Theodore Roosevelt


Public life

Occupation 1

26th president (1901-09)

Occupation 2

Ass't Sec'y of Navy


New York


NA/Mid-Atlantic region


Age of Steam and Steel (1866-1920)








After graduating from Harvard in 1880, and deciding against a legal career while a student at the Columbia Law School, Roosevelt wrote his first book, The Naval War of 1812, which appeared in 1882. Fifteen years later, he became assistant secretary of the navy in the McKinley administration. In that position he improved morale, administration, and tactical efficiency, and pressed the case for increased naval power and technological improvement. He also argued behind the scenes for war against Spain. Acting on his own while Secretary John D. Long was away from his office one afternoon ten days after the battleship Maine sank off Havana, Roosevelt enjoined Commodore George Dewey in Hong Kong to prepare to engage the Spanish fleet in the Philippines in the event of war. The order accorded with standing policy and was not reversed´┐Ż Hardly had war come in April than Roosevelt resigned to organize the First U.S. Volunteer Cavalry Regiment under the command of Colonel Leonard Wood.

Roosevelt won election [to the vice presidency] in [1900] and became president on 14 September 1901, the day after William McKinley died of an assassin's bullet.

Roosevelt agreed with A. T. Mahan (The Influence of Sea Power upon History) and others that the United States needed a first-class navy to foster and protect its commercial and political interests´┐Ż Roosevelt reinvigorated McKinley's program of two new battleships a year and maintained it to 1905. Satisfied that the buildup made the United States "a good second to France" and put it about on a par with Germany, he announced that a replacement policy would suffice. (Congress authorized two ships anyway.) Prompted by new international tensions in 1906, especially with Japan, Roosevelt returned to expansionism, including dreadnoughts.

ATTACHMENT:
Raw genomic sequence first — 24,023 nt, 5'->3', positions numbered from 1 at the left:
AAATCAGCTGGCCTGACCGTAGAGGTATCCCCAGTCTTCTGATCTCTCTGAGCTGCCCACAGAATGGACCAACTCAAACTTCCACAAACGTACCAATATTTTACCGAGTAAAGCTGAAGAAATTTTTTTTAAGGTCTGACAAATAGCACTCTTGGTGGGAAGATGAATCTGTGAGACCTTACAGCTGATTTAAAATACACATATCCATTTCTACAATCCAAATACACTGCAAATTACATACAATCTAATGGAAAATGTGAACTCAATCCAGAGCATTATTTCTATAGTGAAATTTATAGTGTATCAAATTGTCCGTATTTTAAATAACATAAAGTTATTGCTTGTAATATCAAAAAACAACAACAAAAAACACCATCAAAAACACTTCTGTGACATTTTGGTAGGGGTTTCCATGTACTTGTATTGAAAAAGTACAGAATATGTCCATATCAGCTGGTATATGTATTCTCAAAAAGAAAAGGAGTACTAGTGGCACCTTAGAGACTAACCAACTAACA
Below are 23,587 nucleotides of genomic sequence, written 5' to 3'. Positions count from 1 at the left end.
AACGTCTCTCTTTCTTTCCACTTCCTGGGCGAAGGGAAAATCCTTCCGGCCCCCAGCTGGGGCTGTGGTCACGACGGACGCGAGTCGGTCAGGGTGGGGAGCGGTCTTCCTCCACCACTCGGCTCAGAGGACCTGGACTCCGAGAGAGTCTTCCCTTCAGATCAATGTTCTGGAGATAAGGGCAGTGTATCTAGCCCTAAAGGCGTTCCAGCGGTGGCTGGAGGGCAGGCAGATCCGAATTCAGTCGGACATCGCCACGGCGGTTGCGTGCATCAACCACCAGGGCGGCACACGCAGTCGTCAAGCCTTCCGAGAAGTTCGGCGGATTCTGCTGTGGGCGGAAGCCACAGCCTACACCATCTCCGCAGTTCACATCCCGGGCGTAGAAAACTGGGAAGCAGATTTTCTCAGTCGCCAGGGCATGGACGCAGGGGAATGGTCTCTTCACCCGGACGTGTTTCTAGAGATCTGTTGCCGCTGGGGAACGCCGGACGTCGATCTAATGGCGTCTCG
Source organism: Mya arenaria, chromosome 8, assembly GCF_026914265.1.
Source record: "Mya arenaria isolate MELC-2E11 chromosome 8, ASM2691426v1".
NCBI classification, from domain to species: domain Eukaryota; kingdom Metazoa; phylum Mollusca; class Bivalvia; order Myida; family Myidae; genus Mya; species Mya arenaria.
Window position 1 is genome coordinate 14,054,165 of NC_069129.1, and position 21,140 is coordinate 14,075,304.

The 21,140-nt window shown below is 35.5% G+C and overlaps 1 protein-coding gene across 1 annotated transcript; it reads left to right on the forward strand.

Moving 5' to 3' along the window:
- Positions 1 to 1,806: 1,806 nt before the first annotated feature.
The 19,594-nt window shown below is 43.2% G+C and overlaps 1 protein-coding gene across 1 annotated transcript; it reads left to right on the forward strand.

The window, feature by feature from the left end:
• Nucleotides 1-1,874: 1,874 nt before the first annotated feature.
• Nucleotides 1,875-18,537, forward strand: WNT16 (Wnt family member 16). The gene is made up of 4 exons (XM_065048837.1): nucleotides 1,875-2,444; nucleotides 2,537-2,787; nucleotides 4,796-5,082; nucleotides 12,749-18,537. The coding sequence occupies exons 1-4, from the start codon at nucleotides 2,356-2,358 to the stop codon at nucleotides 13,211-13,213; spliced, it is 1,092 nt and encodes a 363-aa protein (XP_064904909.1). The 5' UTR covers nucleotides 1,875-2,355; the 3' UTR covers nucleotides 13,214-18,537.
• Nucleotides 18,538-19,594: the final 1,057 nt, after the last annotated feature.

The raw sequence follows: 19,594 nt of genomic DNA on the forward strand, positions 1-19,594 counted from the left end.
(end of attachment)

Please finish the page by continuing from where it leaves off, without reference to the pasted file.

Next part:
From the beginning, Roosevelt's conviction that the Atlantic and Pacific oceans should be linked by a United States-controlled canal propelled him deep into Latin American affairs. In [1903] he took the most controversial action of his presidency. Convinced that Colombia had played fast and loose in negotiations over United States construction of a canal through the Colombian state of Panama, he abetted a revolution by the Panamanians.

[I]n 1902 he pledged the United States to silent partnership in the Japanese-British naval alliance. Three years later he fostered mediation of the Russo-Japanese War, partly to keep Japan from weighting the balance too heavily. The action earned Roosevelt the Nobel Peace Prize.

For Roosevelt, Germany's warning in February 1915 that neutral ships risked destruction in the war zone around the British Isles completed the metamorphosis of the war from a strategic to a moral struggle. National character and American rights now became the transcendent issue. "We owe it not only to humanity but to our national self respect" to act, the Colonel declared when the British liner Lusitania was torpedoed in the war zone with the loss of 124 Americans.

He died in his home, "Sagamore Hill," at Oyster Bay, Long Island.

Related Images

Date: 1900s
Date: 1900s